When Mole tires of spring-cleaning his home, he takes a stroll to the riverbank. There he meets a new friend, Ratty, who introduces him to the delightful world of the river and all its residents. Beyond the river, which has now lured Mole away from home, lies the Wild Wood, where the reclusive Badger has made his home. The three animals become firm friends that winter when Ratty and Mole take refuge from the snow in Badgers house. Together they have many thrilling adventures with the irrepressible Mr Toad, who, try as he might, simply cannot help getting into trouble. Illustrated by Arthur Rackham, with an Afterword by David Stuart Davies
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(157mm x 100mm x 15mm)
Macmillan Collector's Library
Publisher: Pan Macmillan
Country of Publication:
US Kirkus Review »
Does The Wind in the Willows <\i>need an annotated edition? Suggesting that Grahame's prose, "encrusted with the patina of age and affect," has become an obstacle to full appreciation of the work, Lerer offers the text with running disquisitions in the margins on now-archaic words and phrases, Edwardian social mores and a rich array of literary references from Aesop to Gilbert and Sullivan. Occasionally he goes over the top - making, for instance, frequent references alongside Toad's supposed mental breakdown to passages from Kraft-Ebing's writings on clinical insanity - and, as in his controversial Children's Literature, a Reader's History from Aesop to Harry Potter <\i>(2008), displays a narcissistic streak: "This new edition brings The Wind in the Willows<\i>...into the ambit of contemporary scholarship and criticism on children's literature..." Still, the commentary will make enlightening reading for parents or other adults who think that there's nothing in the story for them - and a closing essay on (among other topics) the links between Ernest Shepard's art for this and for Winnie the Pooh <\i>makes an intriguing lagniappe. (selective resource list) (Literary analysis. Adult/professional) <\i> (Kirkus Reviews)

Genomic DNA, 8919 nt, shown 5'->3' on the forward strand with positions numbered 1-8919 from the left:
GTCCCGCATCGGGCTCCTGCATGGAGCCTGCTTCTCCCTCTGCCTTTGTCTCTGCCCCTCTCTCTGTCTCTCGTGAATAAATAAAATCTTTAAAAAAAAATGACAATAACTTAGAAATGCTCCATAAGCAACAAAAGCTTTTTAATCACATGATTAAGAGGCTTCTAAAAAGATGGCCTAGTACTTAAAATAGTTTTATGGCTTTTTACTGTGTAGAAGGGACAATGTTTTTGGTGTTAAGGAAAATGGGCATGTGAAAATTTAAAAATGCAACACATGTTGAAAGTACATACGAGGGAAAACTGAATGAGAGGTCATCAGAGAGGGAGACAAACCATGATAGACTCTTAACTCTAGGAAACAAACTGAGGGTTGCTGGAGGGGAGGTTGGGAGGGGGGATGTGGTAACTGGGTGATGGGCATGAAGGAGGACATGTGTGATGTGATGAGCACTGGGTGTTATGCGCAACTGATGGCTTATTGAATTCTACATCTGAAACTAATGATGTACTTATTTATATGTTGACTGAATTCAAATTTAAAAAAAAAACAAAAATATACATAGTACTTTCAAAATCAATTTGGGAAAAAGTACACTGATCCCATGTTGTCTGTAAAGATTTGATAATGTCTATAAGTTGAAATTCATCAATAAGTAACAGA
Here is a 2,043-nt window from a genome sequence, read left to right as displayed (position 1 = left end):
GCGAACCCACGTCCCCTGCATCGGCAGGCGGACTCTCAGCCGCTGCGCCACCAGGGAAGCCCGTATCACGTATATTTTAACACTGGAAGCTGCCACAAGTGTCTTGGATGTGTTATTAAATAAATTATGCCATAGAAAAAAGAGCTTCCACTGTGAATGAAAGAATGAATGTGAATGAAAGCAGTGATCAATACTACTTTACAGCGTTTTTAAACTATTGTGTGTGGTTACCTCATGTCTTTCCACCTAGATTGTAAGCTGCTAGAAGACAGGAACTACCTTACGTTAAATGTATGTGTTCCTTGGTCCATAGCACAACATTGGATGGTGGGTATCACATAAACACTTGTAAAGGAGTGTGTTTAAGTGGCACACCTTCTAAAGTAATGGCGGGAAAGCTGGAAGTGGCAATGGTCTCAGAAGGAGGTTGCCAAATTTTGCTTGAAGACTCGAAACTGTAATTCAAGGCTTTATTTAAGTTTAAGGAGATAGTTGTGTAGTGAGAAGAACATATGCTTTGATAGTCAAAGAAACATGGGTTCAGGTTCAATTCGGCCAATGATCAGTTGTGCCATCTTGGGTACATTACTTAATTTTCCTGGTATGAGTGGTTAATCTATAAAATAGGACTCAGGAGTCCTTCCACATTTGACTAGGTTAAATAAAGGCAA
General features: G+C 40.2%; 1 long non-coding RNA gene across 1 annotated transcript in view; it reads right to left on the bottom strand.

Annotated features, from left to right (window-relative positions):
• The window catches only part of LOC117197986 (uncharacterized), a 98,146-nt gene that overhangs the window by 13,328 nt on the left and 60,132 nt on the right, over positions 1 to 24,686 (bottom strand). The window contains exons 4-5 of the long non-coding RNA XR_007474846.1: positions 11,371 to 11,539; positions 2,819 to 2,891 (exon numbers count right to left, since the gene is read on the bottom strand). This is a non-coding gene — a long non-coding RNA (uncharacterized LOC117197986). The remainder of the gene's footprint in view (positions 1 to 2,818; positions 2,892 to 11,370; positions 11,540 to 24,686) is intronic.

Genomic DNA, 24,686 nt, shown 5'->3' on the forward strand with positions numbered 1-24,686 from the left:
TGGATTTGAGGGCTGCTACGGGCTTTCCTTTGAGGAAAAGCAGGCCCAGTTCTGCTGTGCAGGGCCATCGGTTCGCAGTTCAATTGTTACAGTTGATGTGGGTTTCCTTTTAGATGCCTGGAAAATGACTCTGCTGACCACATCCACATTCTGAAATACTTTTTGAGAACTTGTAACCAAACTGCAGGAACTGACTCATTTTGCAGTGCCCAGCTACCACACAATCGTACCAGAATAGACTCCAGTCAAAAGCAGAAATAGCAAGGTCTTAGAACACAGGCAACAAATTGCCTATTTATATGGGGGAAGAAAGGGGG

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Author Biography - Kenneth Grahame
Kenneth Grahame was born in Edinburgh in 1859. He was educated at St Edward's School, Oxford, but family circumstances prevented him from entering Oxford University. He joined the Bank of England as a gentleman clerk in 1879, rising to become the Bank's Secretary in 1898. He wrote a series of short stories, married Elspeth Thomson in 1899 and their only child, Alistair, was born a year later. He left the Bank in 1908, the year that The Wind in the Willows was published. Though not an immediate success, by the time of Grahame's death in 1932 it was recognised as a children's classic.